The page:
Are Rusty Cans Safe to Eat From?

By Carolyn Shearlock, copyright 2011 . All rights reserved.

Ever reach for a can and notice a bit of rust on it?  Most likely, on the rim? It’s happened to us several times, generally with something that sat around a bit longer than I expected it to (okay, a couple of years longer), that got “lost” in the bottom of a locker or that fell into an inaccessible place and I didn’t find for a while.

Hmm, is it safe to eat?

This article was triggered by an e-mail from Margaret McGovern yesterday.  She and her husband Phil are commuter cruisers.  They just returned to their boat after 6 months in the US and discovered a bunch of cans with rust around the rims.  Margaret wondered if they were okay to use or if she had to throw them all away.

Margaret and Phil, her husband of 42 years, cruise aboard Sunshine, a 36′ PDQ catamaran, currently in the Rio Dulce, Guatemala.  They’re definitely proof that you don’t have to be life-long sailors to cruise successfully:  neither one of them had sailed before they bought the boat 5 years ago!  Read about their adventures and learning curve in her blog, S/V Sunshine (she’s in the process of moving it from a different location, so be patient if it’s not all there yet — thanks to Margaret for the photos, too).

Margaret and Phil

The good news for Margaret:  those cans are probably fine to use.

According to the FDA:  “Discard heavily rusted cans. Cans that are heavily rusted can have tiny holes in them, allowing bacteria to enter. Surface rust that you can remove by rubbing with your finger or a paper towel is not serious. You can keep these canned foods. If you open the cans and there is any rust inside, do not eat the food. Rust (oxidized iron) is not safe to eat.”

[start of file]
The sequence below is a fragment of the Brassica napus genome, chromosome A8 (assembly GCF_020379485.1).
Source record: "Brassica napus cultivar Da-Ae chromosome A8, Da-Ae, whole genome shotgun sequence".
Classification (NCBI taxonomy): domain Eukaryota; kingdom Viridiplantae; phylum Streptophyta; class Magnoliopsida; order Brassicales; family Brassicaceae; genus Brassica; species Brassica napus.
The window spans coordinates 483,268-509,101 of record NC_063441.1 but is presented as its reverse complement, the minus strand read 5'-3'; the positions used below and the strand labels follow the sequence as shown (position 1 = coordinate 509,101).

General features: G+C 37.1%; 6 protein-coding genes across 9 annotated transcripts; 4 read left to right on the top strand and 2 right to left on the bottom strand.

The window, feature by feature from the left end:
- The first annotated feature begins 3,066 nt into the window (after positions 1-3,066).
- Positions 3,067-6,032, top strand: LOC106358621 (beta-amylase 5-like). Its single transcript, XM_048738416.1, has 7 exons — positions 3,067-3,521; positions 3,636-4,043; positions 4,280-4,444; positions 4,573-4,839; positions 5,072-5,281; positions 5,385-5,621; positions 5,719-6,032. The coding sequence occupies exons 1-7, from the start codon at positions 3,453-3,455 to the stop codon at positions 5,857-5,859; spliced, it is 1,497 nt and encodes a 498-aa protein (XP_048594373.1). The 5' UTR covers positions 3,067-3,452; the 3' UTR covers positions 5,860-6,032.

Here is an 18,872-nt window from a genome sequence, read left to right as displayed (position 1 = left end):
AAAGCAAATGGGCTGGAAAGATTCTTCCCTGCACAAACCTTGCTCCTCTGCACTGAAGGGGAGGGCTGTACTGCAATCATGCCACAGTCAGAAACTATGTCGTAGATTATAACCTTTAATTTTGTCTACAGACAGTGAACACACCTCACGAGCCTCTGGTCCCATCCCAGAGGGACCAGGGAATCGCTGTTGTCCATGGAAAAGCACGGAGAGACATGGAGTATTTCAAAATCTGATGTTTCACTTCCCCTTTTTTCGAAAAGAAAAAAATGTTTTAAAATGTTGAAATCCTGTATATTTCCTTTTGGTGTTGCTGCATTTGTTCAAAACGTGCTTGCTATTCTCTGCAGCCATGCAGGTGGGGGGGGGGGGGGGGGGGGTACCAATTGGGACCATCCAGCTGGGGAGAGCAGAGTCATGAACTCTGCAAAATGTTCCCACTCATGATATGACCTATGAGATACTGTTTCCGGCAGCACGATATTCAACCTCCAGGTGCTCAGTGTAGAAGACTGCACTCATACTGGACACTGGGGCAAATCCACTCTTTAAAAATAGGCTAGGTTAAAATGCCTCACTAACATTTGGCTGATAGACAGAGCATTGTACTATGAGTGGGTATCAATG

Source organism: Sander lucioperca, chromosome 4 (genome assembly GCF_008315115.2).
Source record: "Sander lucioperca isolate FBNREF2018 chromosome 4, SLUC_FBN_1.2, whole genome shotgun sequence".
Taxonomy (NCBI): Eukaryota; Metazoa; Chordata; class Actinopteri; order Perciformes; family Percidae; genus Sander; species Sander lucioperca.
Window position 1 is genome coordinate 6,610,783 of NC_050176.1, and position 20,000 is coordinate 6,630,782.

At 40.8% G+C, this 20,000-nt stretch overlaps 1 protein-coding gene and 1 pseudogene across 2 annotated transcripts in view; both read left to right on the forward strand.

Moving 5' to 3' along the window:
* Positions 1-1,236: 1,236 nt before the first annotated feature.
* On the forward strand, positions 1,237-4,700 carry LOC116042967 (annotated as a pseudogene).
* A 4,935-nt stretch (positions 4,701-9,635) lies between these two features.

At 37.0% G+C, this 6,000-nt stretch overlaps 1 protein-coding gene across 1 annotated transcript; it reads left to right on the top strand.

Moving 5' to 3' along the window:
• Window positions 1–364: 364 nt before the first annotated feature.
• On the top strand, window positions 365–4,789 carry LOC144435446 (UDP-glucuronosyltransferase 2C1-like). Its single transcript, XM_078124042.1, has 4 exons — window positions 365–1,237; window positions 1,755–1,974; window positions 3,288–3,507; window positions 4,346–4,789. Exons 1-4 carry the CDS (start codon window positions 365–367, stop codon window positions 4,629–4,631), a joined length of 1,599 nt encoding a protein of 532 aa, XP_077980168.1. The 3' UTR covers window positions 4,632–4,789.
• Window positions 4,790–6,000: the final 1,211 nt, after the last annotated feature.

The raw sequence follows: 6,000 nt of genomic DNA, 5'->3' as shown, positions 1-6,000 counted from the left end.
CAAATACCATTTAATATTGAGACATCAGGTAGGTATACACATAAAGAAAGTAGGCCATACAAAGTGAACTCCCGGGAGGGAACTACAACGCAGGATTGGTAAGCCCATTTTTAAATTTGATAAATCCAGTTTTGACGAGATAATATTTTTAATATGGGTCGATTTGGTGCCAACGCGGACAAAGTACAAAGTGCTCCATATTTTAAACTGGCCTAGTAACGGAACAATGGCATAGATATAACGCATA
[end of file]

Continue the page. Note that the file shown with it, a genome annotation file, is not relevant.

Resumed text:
The Canned Food Alliance (a trade group for manufacturers of canned goods) says: “Rust or dents do not affect the contents of the can as long as the can does not leak. If the can is leaking, however, or if the ends are bulged, the food should not be used.”

I’d add that you should probably wipe away as much rust as possible from the lid, so that when you use cut the lid off, loose “rust dust” doesn’t fall into the can (I don’t have any source for that, just my own comment).

As with anything else when you’re away from prompt medical care, use common sense and don’t push it too far.  If you have any suspicion that a can is unsafe (rusted or dented so that bacteria could enter), don’t eat the food in it.  Food poisoning is never fun, but it can be extremely serious when medical care is a day or more away.

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Comments

  1. Candy Ann Williams on Facebook says:

    My husband and I always argue about that!! LOL

  2. I hope you were right!

  3. Carolyn,
    I used all those cans and there were no ill effects. Thanks for researching that for us.

    Margaret
    s/v Sunshine

  4. Timely article.

  5. Donating our safe can and boxed goods to those in our area devastated by Sandy. We are in Freeport Long Island. Our marina took a big hit, but our Gulfstar trawler weathered the storm and kept us safe. On to the cleanup.

  6. Donna — so sorry to hear about the marina but very glad you’re safe. We’re too far away to give “things” but donated $$ to the Red Cross. I feel for you with the cleanup — we’ve helped with several after Marty and after chubascos hit, and it’s a big job.

  7. Billy Forde says:

    Lets be realistic. Canned food is very cheap. Hospitals are not. Any signs of rust means the airtightness of the container could be breached allowing bacteria to develop. Dont risk it – Dump it

  8. Hi hope you don’t mind if I add something I learned from my brother, who worked in a grocery store.

    He told me that the way canned goods are handled, it is inevitable that some cans will be exposed to things like rat and cockroach urine. He said for this reason, one should always wash off the outside of any can before opening it. (Same for canned beverages!)

    When I thought about it, I wondered why that had never occurred to me before. Considering that when people are boating, they might be picking up groceries from places with even more such risks, I think it’s a good idea (and you should wash your hands after handling cans too).

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